Districts, families react to news that schools are reopening

Principal Sue Bett places playcards indicating where classes are to line up outside West Creek Academy in Santa Clarita. Dan Watson/The Signal

After the Los Angeles County Department of Education made a late-night announcement Monday that schools could reopen for TK-6 grade students, parents and school districts around the Santa Clarita Valley began to put their return-to-campus plans into action. 

And while districts worked to deal with what appeared to be a sudden announcement, some parents remained divided on whether their children would be returning to in-person learning, given their concerns over COVID-19. 

On Tuesday, three of the four elementary school districts sent out letters to their parents informing them of the latest development and that some grades could be back as early as next week. 

“Late last night, the Newhall School District received official direction from the L.A. County Department of Public Health that all schools in L.A. County are now authorized to reopen based on the COVID positivity rate being below 25 per 100,000 for the past five days,” read a letter authored by Newhall School District Superintendent Jeff Pelzel. “Our transition plan will focus on acclimating our youngest students to our sites for the very first time, teaching routines, procedures, and showing them the school site in a safe, socially distant manner. This soft opening will help set up all students for success as we launch their first in-person classroom experience.”

The district has said that its TK/K and preschool students will return to campus Feb. 22; first- and second-graders will return Feb. 24; and the third to sixth grades will return March 1. 

The Castaic Union School District announced a similar rollout. Its third- and fourth-graders will return March 1, and the fifth- and sixth-graders are set to return March 8. 

Sulphur Springs Union School District officials confirmed Tuesday that they’d have some of the first-graders and TK students return Feb. 22, the remainder of them return Feb. 25 along with second-graders and some of their third-grade classes. The remaining third-, fourth- and some fifth-graders will return March 1, and the remaining fifth- and sixth-graders will be returning March 4. 

Saugus Union School District officials said they haven’t made a formal announcement on returning, but added that a governing board meeting set for Thursday will discuss reopening campuses for all grades. 

With respect to the announcement itself, school district officials said Tuesday morning that while they’ve been preparing for the return of students to campuses since last year, the timing of the announcement by the Los Angeles County Department of Public Health was “shocking.”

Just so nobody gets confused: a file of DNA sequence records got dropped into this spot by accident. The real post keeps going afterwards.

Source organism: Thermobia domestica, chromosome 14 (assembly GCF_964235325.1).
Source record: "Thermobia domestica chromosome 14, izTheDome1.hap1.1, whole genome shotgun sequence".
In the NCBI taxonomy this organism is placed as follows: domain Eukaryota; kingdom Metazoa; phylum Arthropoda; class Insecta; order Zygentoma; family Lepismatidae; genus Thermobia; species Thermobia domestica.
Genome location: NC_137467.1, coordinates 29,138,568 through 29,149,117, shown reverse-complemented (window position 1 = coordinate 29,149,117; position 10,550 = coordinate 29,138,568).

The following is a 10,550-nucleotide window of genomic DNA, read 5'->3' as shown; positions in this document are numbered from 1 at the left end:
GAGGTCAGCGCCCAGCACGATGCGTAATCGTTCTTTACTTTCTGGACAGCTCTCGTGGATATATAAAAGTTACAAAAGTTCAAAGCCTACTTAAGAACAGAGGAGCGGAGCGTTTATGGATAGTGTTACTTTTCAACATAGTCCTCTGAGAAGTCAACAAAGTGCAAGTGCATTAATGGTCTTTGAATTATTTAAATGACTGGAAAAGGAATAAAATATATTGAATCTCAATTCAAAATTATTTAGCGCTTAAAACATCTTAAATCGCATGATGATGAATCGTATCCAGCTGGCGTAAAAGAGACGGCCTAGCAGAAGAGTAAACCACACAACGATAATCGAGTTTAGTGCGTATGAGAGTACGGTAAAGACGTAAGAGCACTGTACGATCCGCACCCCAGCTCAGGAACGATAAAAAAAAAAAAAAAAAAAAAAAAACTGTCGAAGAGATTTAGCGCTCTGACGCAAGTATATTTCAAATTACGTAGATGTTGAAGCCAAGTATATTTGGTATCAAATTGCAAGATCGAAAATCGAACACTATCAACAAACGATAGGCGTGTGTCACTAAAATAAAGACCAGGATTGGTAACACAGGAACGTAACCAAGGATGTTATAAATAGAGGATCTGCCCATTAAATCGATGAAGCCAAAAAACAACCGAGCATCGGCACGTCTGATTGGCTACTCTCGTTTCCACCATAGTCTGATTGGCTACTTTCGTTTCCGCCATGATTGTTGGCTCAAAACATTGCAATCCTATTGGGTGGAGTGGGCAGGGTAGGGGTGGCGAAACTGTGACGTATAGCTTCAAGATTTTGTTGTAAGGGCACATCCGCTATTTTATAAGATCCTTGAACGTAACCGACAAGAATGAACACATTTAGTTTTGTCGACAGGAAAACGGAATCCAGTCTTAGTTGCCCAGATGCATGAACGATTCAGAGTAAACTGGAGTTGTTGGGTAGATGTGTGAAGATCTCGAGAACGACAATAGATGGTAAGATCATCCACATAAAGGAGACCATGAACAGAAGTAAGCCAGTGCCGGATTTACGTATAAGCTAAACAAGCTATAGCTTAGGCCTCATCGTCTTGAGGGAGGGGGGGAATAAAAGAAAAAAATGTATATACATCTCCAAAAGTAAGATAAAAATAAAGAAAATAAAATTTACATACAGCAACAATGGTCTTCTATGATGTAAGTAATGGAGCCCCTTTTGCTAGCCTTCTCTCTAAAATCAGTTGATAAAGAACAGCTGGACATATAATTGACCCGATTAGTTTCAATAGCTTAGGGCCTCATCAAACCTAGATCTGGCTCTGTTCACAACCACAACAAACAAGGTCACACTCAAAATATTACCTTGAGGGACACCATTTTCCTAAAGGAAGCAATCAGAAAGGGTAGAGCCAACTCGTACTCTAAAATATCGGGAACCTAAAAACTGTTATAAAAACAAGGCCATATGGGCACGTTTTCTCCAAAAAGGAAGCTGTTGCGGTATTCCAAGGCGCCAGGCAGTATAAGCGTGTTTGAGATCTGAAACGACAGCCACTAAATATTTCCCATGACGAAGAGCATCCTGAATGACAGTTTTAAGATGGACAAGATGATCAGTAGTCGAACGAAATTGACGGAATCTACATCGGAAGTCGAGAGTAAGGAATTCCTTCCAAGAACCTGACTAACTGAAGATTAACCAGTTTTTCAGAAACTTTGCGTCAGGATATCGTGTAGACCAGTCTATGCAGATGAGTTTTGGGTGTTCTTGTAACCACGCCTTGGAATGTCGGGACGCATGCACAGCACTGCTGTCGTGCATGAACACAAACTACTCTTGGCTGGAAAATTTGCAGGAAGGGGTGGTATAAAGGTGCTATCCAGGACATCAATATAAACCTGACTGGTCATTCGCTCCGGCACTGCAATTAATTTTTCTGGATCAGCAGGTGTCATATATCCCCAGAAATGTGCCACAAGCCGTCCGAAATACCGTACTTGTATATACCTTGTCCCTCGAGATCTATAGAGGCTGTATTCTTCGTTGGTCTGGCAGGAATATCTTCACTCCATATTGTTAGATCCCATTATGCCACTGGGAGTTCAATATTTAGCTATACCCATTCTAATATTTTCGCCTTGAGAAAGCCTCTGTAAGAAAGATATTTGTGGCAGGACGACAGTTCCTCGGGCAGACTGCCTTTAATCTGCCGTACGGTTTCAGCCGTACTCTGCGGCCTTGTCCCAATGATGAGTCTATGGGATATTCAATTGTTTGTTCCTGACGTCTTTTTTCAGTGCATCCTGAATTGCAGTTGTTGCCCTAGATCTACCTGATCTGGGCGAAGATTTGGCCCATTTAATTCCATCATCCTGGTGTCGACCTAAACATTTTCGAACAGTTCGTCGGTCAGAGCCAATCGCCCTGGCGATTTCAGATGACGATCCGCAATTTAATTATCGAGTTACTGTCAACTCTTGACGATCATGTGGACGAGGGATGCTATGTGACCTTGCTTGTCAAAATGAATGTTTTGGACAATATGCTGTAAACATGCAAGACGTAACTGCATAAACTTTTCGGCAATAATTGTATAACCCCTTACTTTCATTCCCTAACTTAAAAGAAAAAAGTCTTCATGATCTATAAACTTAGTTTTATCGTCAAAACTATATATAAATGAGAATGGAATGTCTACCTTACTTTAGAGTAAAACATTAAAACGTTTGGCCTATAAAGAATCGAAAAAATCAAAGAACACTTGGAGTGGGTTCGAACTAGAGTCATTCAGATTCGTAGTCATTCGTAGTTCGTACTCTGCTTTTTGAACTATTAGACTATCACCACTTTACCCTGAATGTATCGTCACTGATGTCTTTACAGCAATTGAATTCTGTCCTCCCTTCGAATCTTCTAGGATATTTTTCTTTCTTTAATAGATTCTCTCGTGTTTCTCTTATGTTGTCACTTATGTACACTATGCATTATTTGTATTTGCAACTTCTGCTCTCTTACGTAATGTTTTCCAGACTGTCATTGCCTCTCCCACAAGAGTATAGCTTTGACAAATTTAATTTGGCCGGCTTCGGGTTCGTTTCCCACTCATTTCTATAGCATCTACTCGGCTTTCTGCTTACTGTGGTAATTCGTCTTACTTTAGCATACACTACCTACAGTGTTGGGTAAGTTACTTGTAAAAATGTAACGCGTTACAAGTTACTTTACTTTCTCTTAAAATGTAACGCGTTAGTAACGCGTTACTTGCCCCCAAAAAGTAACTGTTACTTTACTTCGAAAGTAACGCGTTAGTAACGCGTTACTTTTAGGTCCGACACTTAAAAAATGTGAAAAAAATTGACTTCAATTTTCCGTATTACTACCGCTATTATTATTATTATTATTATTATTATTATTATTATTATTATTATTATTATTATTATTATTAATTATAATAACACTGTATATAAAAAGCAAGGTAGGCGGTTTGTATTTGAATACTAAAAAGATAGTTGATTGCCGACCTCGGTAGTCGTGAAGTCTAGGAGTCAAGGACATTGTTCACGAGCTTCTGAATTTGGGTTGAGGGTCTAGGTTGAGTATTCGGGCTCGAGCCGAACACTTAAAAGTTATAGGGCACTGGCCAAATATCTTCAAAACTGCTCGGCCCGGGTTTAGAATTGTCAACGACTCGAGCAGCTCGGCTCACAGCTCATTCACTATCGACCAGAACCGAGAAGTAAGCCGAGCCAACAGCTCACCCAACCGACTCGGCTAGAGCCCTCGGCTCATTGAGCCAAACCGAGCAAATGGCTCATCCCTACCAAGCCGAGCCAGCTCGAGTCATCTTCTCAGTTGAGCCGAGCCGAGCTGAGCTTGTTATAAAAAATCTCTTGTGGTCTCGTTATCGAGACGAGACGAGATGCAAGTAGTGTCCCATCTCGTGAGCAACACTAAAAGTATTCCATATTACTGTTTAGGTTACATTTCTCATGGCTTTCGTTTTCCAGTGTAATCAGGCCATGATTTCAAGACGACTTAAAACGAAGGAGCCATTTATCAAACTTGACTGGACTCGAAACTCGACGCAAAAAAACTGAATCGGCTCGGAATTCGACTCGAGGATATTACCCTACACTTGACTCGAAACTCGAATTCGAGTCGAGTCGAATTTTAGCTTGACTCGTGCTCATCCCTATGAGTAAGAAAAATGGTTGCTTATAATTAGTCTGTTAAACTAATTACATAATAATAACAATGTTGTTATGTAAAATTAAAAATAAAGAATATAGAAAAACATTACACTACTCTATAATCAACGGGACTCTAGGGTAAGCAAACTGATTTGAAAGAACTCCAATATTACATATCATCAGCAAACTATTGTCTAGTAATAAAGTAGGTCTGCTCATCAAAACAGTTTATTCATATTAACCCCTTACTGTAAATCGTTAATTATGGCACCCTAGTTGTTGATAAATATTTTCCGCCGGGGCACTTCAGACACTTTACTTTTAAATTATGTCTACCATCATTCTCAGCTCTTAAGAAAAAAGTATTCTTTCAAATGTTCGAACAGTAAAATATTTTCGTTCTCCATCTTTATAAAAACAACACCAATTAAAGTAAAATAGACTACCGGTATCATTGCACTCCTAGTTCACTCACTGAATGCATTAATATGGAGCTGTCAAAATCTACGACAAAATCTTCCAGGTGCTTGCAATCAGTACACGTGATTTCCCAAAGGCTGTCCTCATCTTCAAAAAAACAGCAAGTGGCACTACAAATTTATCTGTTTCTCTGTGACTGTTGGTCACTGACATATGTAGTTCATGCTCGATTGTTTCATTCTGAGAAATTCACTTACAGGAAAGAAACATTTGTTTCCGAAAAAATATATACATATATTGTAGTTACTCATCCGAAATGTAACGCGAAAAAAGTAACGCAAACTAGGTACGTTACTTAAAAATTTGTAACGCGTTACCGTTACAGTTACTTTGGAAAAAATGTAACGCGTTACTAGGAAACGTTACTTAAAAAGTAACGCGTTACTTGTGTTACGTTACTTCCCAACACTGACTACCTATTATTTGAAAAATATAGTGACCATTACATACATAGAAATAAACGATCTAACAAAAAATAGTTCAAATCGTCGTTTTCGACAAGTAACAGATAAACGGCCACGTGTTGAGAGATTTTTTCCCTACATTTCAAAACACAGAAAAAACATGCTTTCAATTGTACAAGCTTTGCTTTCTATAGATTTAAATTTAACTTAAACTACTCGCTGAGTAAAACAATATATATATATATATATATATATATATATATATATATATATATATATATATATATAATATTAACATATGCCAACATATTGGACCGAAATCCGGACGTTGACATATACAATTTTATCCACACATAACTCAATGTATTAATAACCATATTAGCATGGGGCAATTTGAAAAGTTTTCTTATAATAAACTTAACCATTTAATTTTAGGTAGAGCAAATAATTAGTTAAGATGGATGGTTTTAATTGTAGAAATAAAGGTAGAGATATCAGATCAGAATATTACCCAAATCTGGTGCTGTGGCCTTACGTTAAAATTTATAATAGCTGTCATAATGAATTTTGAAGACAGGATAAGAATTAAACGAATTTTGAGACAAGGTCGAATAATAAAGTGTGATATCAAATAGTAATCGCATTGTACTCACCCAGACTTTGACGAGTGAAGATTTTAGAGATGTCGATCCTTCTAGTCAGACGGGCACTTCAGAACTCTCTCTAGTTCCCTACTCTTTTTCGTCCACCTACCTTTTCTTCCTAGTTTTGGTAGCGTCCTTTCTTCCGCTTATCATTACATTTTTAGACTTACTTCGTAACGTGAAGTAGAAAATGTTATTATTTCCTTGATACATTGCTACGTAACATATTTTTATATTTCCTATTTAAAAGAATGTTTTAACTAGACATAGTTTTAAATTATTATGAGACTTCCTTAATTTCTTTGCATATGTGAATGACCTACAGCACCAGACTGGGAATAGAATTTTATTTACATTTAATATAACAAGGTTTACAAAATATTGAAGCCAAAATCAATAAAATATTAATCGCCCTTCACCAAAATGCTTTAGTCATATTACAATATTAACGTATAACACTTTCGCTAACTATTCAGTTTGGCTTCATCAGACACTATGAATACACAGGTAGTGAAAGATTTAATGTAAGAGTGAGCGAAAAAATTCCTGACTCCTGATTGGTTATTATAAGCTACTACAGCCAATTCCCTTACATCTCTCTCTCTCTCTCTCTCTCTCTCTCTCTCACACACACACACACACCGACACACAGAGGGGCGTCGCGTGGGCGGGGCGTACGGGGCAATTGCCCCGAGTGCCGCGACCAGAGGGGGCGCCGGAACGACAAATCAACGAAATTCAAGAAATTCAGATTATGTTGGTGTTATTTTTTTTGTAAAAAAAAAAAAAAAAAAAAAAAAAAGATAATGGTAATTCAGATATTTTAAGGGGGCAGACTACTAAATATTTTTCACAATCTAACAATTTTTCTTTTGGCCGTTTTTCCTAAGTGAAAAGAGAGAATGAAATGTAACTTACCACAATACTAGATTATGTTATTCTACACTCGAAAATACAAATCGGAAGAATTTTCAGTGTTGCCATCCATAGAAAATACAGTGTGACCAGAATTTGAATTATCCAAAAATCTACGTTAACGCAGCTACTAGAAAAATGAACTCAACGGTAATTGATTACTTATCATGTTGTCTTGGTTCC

“I will say that each time we add a group of people to the campus, it changes the dynamic of the campus, and our ability to implement the safety protocols drastically,” said Colleen Hawkins, the superintendent for the Saugus Union School District. “And so there’s always little adjustments that need to be made, but I feel like our team is absolutely amazing, they are 100% dedicated to our students and doing what we need to do to return to the classroom.” 

Several officials noted they were on a call last week with county leadership and Monday’s announcement was not mentioned, and some local officials mentioned seeing the decision for the first time on social media.

“We actually already talked to our principals last week, around what was our rollout plan going to be,” said Pelzel. “It was a little different, it was going to be a little bit longer, but we decided that, let’s go ahead and act on this now and see what we can safely do. And so we talked to the principals today and we adjusted.”

Parents remained divided as they learned more throughout the day about what their districts’ plans were, with some saying that they would continue to keep their children at home and others opting to return to campus. 

“To be honest, schools really can’t keep students from catching the common cold,” said Michelle Saville, a parent of a sixth-grader in the Newhall School District. “How and what preventions are going to be in place to ensure that they are kept clean and that they wash their hands?” 

Saville said she decided that her kids would not be returning to in-person instruction, instead opting to stay with distance learning until more students and site staff have had a chance to be vaccinated. 

“(Campuses reopening) sounds awesome, but if you are parents and if you do have multiple kids, you know there’s no way you can keep two eyes on 15-20 kids, and make sure they’re socially distancing and washing their hands appropriately,” said Saville. 

District officials also reiterated their commitment to washing surfaces and the classrooms, as well as abiding by numerous new health and safety guidelines. 

Val Bruyere, another Newhall mom, said she has friends who stand on both sides of the issue, but she herself is happy with the decision for the students to start heading back because it means she can work. 

“We’re glad they’re opening, we’re glad that the numbers got to where they needed to be,” said Bruyere. “So we’re excited about it.”

She added that health and safety concerns are always on a parent’s mind when sending their  students to school, especially during the COVID-19 pandemic. 

“We’re always going to have those, and that’s something that kind of grew over the last year,” said Bruyere. “But we’ve taught our son a lot about the virus and the things he needs to do to stay safe. And everyone in his class has been kind of acting the same way when they talk about it. We feel good.”

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